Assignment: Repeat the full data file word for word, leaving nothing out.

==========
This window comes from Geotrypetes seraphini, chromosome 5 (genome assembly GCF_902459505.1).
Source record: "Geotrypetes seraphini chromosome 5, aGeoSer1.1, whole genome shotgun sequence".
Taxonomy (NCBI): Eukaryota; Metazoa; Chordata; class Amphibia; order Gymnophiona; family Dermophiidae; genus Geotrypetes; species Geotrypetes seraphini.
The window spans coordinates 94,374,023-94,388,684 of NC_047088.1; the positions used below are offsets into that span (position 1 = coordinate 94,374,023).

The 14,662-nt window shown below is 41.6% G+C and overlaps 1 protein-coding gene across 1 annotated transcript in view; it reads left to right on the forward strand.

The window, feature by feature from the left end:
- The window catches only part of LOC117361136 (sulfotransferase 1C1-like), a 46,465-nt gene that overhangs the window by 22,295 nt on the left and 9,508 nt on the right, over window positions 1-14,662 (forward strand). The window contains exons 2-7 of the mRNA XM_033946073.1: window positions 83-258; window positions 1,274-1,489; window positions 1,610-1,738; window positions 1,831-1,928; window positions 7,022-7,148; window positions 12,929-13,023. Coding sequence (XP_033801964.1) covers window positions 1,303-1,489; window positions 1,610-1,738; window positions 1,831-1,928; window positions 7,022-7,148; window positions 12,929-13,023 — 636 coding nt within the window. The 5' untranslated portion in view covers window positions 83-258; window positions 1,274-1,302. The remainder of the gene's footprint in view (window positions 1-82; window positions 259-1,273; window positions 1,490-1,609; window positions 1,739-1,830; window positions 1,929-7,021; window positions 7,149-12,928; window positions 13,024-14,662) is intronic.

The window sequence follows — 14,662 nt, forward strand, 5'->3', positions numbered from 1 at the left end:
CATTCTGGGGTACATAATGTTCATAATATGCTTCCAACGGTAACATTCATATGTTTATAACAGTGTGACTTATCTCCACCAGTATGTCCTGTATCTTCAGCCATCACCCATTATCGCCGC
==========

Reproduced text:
This window comes from Geotrypetes seraphini, chromosome 5 (genome assembly GCF_902459505.1).
Source record: "Geotrypetes seraphini chromosome 5, aGeoSer1.1, whole genome shotgun sequence".
Taxonomy (NCBI): Eukaryota; Metazoa; Chordata; class Amphibia; order Gymnophiona; family Dermophiidae; genus Geotrypetes; species Geotrypetes seraphini.
The window spans coordinates 94,374,023-94,388,684 of NC_047088.1; the positions used below are offsets into that span (position 1 = coordinate 94,374,023).

The 14,662-nt window shown below is 41.6% G+C and overlaps 1 protein-coding gene across 1 annotated transcript in view; it reads left to right on the forward strand.

The window, feature by feature from the left end:
- The window catches only part of LOC117361136 (sulfotransferase 1C1-like), a 46,465-nt gene that overhangs the window by 22,295 nt on the left and 9,508 nt on the right, over window positions 1-14,662 (forward strand). The window contains exons 2-7 of the mRNA XM_033946073.1: window positions 83-258; window positions 1,274-1,489; window positions 1,610-1,738; window positions 1,831-1,928; window positions 7,022-7,148; window positions 12,929-13,023. Coding sequence (XP_033801964.1) covers window positions 1,303-1,489; window positions 1,610-1,738; window positions 1,831-1,928; window positions 7,022-7,148; window positions 12,929-13,023 — 636 coding nt within the window. The 5' untranslated portion in view covers window positions 83-258; window positions 1,274-1,302. The remainder of the gene's footprint in view (window positions 1-82; window positions 259-1,273; window positions 1,490-1,609; window positions 1,739-1,830; window positions 1,929-7,021; window positions 7,149-12,928; window positions 13,024-14,662) is intronic.

The window sequence follows — 14,662 nt, forward strand, 5'->3', positions numbered from 1 at the left end:
CATTCTGGGGTACATAATGTTCATAATATGCTTCCAACGGTAACATTCATATGTTTATAACAGTGTGACTTATCTCCACCAGTATGTCCTGTATCTTCAGCCATCACCCATTATCGCCGC